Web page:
11

Dear Diary,

I’m thinking today about epistolary novels. And I have a lot of thoughts, not all of them connected to one another, so hopefully my discussion of them here makes sense, in a streamlined, logical thinking sort of way. Mostly, I love a good diary or letter-based book, but I wonder at the relative dearth of the genre beyond YA-fiction. Some of my favorite series (I wondered a long time how to pluralize “series” and I couldn’t figure it out) as a teenager were epistolary: Dear America, The Princess Diaries, Angus Thongs & Full Frontal Snogging et al., Meg McCafferty’s Jessica Darling books (though I will admit up front that I bought the newest, fifth book in the series only last year because, well, I just had to know what happened). On a less frivolous note, Witch Child by Celia Rees Sophie’s World by Jostein Gaarder affected me as well.

Frankly, it was a lot harder to think of serious, stand-alone books written as diaries or letters. Is this because the style isn’t regarded as highly or as respectable as the rest of narrative fiction? Aside from old classics like The Sorrows of Young Werther, Pamela, or Clarissa, respectable, adult fiction in an epistolary format is far and few between. One of my very favorite books is I Capture the Castle by Dodie Smith. Aside from it having one of the best first lines to a novel that I can think of, it’s a really wonderful story. It has depth, humor, well-developed characters and social message. Yet, the entire story is the diary of a teenager, which seems to me that the category should hardly be dismissed and relegated to the fluffy, boy-crazed and fashion-obsessed teen series shelves.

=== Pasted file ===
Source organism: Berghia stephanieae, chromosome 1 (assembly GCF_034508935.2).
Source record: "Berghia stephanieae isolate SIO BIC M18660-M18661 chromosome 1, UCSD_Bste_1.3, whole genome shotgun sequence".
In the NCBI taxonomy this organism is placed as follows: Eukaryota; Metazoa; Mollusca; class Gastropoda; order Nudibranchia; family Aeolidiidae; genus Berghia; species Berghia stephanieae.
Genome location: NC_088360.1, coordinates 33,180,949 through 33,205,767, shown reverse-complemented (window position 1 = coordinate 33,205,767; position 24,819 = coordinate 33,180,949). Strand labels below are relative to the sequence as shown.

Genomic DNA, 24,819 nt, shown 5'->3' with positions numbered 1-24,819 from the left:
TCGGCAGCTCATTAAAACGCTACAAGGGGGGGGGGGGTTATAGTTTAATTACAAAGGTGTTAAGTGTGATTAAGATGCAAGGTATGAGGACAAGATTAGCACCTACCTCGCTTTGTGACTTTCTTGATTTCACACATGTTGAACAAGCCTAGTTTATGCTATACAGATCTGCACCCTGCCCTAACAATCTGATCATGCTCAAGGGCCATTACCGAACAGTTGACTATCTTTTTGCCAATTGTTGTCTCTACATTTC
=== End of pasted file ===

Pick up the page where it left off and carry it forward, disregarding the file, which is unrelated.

One thing, however, that has always supremely bothered me about these types of books is the practical impossibility of them. The sheer length and detail of the diary entries or letters, presumably written longhand, would relegate the narrators to sequestered rooms where they could write, undisturbed, for hours at length—meaning also that they would have no time to actually experience the things they are writing about, if the letter or journal is not solely devoted to intellectual or philosophical thought. I know that as with much of literature and film, one is meant to suspend disbelief for the sake of the art, and usually I am able to do this, but there are times when I simply cannot abide by its improbability.

Regardless, what I mean to say, simply, is that I would really appreciate some good epistolary books to add to me collection. Whether they are out there and I’m simply not aware of them (in which case, recommendations, please!) or they have yet to be written, I will defend the genre. What are your thoughts? Do diaries and letters not rate against more standard prose or is this unfiltered, wholly personal narrative that lends itself to acceptable tangents and stream of consciousness something that should be more widely untilized?



11 Responses to Dear Diary,

  1. josin says:

    I think you have to treat letters and diaries in literature the same way you do dialogue – it has to be realistic, but better. Real diary entries, unless there’s some heavy stuff involved, are full of in-jokes and asides that an outside reader might not get. (not to mention doodles)

    So long as the writing’s good, most will probably forgive the over-polished nature of novel diaries vs. real ones.